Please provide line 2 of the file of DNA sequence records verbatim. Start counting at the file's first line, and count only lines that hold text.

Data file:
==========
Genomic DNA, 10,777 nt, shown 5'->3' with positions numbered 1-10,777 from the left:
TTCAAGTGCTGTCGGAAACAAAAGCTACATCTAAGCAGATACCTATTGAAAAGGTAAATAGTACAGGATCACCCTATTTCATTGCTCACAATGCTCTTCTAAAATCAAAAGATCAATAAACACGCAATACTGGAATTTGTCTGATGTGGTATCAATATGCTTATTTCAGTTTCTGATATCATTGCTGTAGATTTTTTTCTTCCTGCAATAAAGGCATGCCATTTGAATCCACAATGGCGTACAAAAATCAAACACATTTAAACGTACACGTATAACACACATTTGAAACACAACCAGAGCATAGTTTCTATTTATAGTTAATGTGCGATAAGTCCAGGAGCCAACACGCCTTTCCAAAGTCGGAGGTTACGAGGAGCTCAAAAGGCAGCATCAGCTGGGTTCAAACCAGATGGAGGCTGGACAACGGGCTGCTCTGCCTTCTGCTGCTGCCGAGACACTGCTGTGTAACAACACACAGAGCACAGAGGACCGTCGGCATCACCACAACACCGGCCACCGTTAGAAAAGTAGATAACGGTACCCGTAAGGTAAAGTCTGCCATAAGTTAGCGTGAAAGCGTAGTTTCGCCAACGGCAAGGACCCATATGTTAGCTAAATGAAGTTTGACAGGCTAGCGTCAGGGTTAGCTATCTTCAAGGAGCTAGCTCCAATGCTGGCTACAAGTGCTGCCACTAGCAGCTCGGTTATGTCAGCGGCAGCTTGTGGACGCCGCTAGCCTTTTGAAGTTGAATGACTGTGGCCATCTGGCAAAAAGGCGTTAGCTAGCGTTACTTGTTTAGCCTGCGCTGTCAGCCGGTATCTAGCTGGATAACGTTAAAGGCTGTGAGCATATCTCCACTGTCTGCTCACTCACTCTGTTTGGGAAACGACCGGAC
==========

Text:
TTCAAGTGCTGTCGGAAACAAAAGCTACATCTAAGCAGATACCTATTGAAAAGGTAAATAGTACAGGATCACCCTATTTCATTGCTCACAATGCTCTTCTAAAATCAAAAGATCAATAAACACGCAATACTGGAATTTGTCTGATGTGGTATCAATATGCTTATTTCAGTTTCTGATATCATTGCTGTAGATTTTTTTCTTCCTGCAATAAAGGCATGCCATTTGAATCCACAATGGCGTACAAAAATCAAACACATTTAAACGTACACGTATAACACACATTTGAAACACAACCAGAGCATAGTTTCTATTTATAGTTAATGTGCGATAAGTCCAGGAGCCAACACGCCTTTCCAAAGTCGGAGGTTACGAGGAGCTCAAAAGGCAGCATCAGCTGGGTTCAAACCAGATGGAGGCTGGACAACGGGCTGCTCTGCCTTCTGCTGCTGCCGAGACACTGCTGTGTAACAACACACAGAGCACAGAGGACCGTCGGCATCACCACAACACCGGCCACCGTTAGAAAAGTAGATAACGGTACCCGTAAGGTAAAGTCTGCCATAAGTTAGCGTGAAAGCGTAGTTTCGCCAACGGCAAGGACCCATATGTTAGCTAAATGAAGTTTGACAGGCTAGCGTCAGGGTTAGCTATCTTCAAGGAGCTAGCTCCAATGCTGGCTACAAGTGCTGCCACTAGCAGCTCGGTTATGTCAGCGGCAGCTTGTGGACGCCGCTAGCCTTTTGAAGTTGAATGACTGTGGCCATCTGGCAAAAAGGCGTTAGCTAGCGTTACTTGTTTAGCCTGCGCTGTCAGCCGGTATCTAGCTGGATAACGTTAAAGGCTGTGAGCATATCTCCACTGTCTGCTCACTCACTCTGTTTGGGAAACGACCGGAC